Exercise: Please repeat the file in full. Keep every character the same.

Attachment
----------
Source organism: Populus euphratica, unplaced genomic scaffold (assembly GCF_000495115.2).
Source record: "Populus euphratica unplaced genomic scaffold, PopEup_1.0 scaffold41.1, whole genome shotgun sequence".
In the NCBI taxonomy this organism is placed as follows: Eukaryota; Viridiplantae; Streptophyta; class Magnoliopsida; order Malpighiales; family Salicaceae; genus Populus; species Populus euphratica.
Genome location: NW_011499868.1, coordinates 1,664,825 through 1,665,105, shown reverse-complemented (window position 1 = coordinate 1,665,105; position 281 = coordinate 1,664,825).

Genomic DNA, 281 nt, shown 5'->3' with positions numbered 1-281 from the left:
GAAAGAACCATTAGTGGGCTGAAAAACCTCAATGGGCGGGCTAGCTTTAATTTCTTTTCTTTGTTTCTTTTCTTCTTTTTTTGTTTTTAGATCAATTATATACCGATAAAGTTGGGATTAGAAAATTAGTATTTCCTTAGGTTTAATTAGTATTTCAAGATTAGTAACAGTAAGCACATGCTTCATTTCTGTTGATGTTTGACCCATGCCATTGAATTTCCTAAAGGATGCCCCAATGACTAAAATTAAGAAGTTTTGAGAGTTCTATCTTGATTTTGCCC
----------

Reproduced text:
Source organism: Populus euphratica, unplaced genomic scaffold (assembly GCF_000495115.2).
Source record: "Populus euphratica unplaced genomic scaffold, PopEup_1.0 scaffold41.1, whole genome shotgun sequence".
In the NCBI taxonomy this organism is placed as follows: Eukaryota; Viridiplantae; Streptophyta; class Magnoliopsida; order Malpighiales; family Salicaceae; genus Populus; species Populus euphratica.
Genome location: NW_011499868.1, coordinates 1,664,825 through 1,665,105, shown reverse-complemented (window position 1 = coordinate 1,665,105; position 281 = coordinate 1,664,825).

Genomic DNA, 281 nt, shown 5'->3' with positions numbered 1-281 from the left:
GAAAGAACCATTAGTGGGCTGAAAAACCTCAATGGGCGGGCTAGCTTTAATTTCTTTTCTTTGTTTCTTTTCTTCTTTTTTTGTTTTTAGATCAATTATATACCGATAAAGTTGGGATTAGAAAATTAGTATTTCCTTAGGTTTAATTAGTATTTCAAGATTAGTAACAGTAAGCACATGCTTCATTTCTGTTGATGTTTGACCCATGCCATTGAATTTCCTAAAGGATGCCCCAATGACTAAAATTAAGAAGTTTTGAGAGTTCTATCTTGATTTTGCCC